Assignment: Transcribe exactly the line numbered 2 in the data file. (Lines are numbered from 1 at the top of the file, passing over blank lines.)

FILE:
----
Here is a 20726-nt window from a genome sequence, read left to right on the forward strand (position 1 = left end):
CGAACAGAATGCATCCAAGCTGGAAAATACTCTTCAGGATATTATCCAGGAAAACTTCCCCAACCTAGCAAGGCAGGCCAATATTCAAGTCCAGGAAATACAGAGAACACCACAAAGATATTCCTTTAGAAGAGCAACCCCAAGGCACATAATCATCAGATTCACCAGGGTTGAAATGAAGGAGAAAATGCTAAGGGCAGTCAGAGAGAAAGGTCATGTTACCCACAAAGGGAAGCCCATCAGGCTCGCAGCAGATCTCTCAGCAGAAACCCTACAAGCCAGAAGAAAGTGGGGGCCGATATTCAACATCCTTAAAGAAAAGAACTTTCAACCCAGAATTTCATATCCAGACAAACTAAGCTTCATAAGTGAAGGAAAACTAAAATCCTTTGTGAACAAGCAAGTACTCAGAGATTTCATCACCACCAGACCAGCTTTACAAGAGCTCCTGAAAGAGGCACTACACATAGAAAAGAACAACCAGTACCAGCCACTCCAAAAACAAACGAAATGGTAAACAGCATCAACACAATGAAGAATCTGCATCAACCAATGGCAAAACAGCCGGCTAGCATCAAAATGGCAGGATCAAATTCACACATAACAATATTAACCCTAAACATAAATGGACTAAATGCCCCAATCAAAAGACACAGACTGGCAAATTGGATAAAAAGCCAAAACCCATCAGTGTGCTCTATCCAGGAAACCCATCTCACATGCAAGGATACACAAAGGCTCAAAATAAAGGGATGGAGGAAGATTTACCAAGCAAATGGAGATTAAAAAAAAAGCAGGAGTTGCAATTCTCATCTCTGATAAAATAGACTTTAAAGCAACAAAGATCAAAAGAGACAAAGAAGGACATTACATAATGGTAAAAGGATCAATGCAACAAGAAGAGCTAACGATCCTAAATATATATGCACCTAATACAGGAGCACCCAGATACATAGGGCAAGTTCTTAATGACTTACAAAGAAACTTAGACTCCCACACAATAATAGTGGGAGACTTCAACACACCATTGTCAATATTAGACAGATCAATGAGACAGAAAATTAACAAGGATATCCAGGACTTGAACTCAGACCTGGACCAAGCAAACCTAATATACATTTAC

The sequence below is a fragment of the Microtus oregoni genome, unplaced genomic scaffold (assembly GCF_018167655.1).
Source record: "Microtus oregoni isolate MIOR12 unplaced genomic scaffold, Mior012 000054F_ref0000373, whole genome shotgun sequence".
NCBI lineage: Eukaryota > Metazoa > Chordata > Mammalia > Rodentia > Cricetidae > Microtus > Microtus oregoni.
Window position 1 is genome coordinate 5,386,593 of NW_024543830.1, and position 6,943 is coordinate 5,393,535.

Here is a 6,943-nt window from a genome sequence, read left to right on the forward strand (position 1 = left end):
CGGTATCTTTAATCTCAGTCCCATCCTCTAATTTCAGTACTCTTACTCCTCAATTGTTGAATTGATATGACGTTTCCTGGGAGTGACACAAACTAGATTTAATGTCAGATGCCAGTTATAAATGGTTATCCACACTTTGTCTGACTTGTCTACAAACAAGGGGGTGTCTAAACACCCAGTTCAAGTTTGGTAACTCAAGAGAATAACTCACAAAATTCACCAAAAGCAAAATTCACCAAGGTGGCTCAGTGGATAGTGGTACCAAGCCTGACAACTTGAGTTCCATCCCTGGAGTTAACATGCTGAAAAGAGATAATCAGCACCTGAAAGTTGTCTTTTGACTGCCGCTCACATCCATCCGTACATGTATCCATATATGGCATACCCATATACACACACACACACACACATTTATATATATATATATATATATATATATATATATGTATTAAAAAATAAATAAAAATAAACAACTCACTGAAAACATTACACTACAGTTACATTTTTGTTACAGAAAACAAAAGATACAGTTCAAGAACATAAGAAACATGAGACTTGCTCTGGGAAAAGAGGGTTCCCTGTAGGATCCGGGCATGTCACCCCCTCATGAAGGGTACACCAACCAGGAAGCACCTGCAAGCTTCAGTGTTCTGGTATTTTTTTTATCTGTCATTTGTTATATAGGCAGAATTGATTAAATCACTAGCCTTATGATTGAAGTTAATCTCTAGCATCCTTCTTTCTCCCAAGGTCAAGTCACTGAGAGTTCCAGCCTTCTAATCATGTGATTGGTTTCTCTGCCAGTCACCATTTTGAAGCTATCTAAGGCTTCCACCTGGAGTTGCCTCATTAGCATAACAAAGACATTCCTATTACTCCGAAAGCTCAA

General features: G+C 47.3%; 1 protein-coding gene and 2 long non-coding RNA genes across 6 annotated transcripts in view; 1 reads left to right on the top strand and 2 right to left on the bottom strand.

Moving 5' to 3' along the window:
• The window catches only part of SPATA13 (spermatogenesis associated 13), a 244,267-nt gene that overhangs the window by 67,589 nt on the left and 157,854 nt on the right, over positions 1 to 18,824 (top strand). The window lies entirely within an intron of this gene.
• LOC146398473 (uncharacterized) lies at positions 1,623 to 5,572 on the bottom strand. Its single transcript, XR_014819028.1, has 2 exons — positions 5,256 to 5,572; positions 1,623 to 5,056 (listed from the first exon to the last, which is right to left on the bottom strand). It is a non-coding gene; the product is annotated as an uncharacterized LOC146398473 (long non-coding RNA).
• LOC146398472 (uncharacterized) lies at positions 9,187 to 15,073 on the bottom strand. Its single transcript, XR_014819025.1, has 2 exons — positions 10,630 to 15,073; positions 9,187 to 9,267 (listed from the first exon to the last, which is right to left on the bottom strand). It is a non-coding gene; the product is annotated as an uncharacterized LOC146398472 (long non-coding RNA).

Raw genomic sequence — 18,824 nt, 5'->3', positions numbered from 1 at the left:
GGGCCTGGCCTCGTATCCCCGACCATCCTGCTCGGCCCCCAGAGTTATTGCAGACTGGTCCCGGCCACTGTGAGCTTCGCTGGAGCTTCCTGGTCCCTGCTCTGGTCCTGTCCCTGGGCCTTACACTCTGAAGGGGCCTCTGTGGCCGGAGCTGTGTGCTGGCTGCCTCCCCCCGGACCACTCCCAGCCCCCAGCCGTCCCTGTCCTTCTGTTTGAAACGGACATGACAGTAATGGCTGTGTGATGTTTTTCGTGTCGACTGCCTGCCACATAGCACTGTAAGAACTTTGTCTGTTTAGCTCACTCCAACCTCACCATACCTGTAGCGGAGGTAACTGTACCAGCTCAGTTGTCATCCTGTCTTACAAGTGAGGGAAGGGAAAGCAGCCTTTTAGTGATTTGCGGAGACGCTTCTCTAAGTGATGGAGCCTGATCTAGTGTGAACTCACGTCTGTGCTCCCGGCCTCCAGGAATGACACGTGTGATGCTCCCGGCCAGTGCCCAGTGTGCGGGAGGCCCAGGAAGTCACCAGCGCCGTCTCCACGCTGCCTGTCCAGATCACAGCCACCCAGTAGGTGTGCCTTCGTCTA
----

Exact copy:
CGAACAGAATGCATCCAAGCTGGAAAATACTCTTCAGGATATTATCCAGGAAAACTTCCCCAACCTAGCAAGGCAGGCCAATATTCAAGTCCAGGAAATACAGAGAACACCACAAAGATATTCCTTTAGAAGAGCAACCCCAAGGCACATAATCATCAGATTCACCAGGGTTGAAATGAAGGAGAAAATGCTAAGGGCAGTCAGAGAGAAAGGTCATGTTACCCACAAAGGGAAGCCCATCAGGCTCGCAGCAGATCTCTCAGCAGAAACCCTACAAGCCAGAAGAAAGTGGGGGCCGATATTCAACATCCTTAAAGAAAAGAACTTTCAACCCAGAATTTCATATCCAGACAAACTAAGCTTCATAAGTGAAGGAAAACTAAAATCCTTTGTGAACAAGCAAGTACTCAGAGATTTCATCACCACCAGACCAGCTTTACAAGAGCTCCTGAAAGAGGCACTACACATAGAAAAGAACAACCAGTACCAGCCACTCCAAAAACAAACGAAATGGTAAACAGCATCAACACAATGAAGAATCTGCATCAACCAATGGCAAAACAGCCGGCTAGCATCAAAATGGCAGGATCAAATTCACACATAACAATATTAACCCTAAACATAAATGGACTAAATGCCCCAATCAAAAGACACAGACTGGCAAATTGGATAAAAAGCCAAAACCCATCAGTGTGCTCTATCCAGGAAACCCATCTCACATGCAAGGATACACAAAGGCTCAAAATAAAGGGATGGAGGAAGATTTACCAAGCAAATGGAGATTAAAAAAAAAGCAGGAGTTGCAATTCTCATCTCTGATAAAATAGACTTTAAAGCAACAAAGATCAAAAGAGACAAAGAAGGACATTACATAATGGTAAAAGGATCAATGCAACAAGAAGAGCTAACGATCCTAAATATATATGCACCTAATACAGGAGCACCCAGATACATAGGGCAAGTTCTTAATGACTTACAAAGAAACTTAGACTCCCACACAATAATAGTGGGAGACTTCAACACACCATTGTCAATATTAGACAGATCAATGAGACAGAAAATTAACAAGGATATCCAGGACTTGAACTCAGACCTGGACCAAGCAAACCTAATATACATTTAC